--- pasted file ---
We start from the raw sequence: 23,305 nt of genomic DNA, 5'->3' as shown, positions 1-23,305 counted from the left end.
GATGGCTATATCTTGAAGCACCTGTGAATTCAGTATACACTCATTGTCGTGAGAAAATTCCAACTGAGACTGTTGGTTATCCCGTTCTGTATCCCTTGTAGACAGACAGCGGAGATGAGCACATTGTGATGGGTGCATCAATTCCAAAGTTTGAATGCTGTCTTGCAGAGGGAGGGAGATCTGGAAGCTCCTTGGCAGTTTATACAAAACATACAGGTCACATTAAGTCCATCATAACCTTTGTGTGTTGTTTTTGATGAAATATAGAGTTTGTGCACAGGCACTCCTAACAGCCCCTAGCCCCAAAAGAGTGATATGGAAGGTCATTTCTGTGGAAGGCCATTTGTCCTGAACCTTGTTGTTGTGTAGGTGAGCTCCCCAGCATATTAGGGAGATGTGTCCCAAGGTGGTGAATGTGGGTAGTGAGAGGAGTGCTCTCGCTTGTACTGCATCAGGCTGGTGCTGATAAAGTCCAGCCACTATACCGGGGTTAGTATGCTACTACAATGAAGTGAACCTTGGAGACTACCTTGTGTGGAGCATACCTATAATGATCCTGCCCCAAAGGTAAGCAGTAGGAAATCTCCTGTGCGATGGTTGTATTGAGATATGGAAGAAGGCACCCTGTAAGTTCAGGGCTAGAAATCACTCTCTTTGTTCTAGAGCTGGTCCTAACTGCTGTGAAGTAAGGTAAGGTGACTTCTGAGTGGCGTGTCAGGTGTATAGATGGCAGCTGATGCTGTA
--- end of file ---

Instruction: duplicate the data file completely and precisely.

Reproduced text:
We start from the raw sequence: 23,305 nt of genomic DNA, 5'->3' as shown, positions 1-23,305 counted from the left end.
GATGGCTATATCTTGAAGCACCTGTGAATTCAGTATACACTCATTGTCGTGAGAAAATTCCAACTGAGACTGTTGGTTATCCCGTTCTGTATCCCTTGTAGACAGACAGCGGAGATGAGCACATTGTGATGGGTGCATCAATTCCAAAGTTTGAATGCTGTCTTGCAGAGGGAGGGAGATCTGGAAGCTCCTTGGCAGTTTATACAAAACATACAGGTCACATTAAGTCCATCATAACCTTTGTGTGTTGTTTTTGATGAAATATAGAGTTTGTGCACAGGCACTCCTAACAGCCCCTAGCCCCAAAAGAGTGATATGGAAGGTCATTTCTGTGGAAGGCCATTTGTCCTGAACCTTGTTGTTGTGTAGGTGAGCTCCCCAGCATATTAGGGAGATGTGTCCCAAGGTGGTGAATGTGGGTAGTGAGAGGAGTGCTCTCGCTTGTACTGCATCAGGCTGGTGCTGATAAAGTCCAGCCACTATACCGGGGTTAGTATGCTACTACAATGAAGTGAACCTTGGAGACTACCTTGTGTGGAGCATACCTATAATGATCCTGCCCCAAAGGTAAGCAGTAGGAAATCTCCTGTGCGATGGTTGTATTGAGATATGGAAGAAGGCACCCTGTAAGTTCAGGGCTAGAAATCACTCTCTTTGTTCTAGAGCTGGTCCTAACTGCTGTGAAGTAAGGTAAGGTGACTTCTGAGTGGCGTGTCAGGTGTATAGATGGCAGCTGATGCTGTA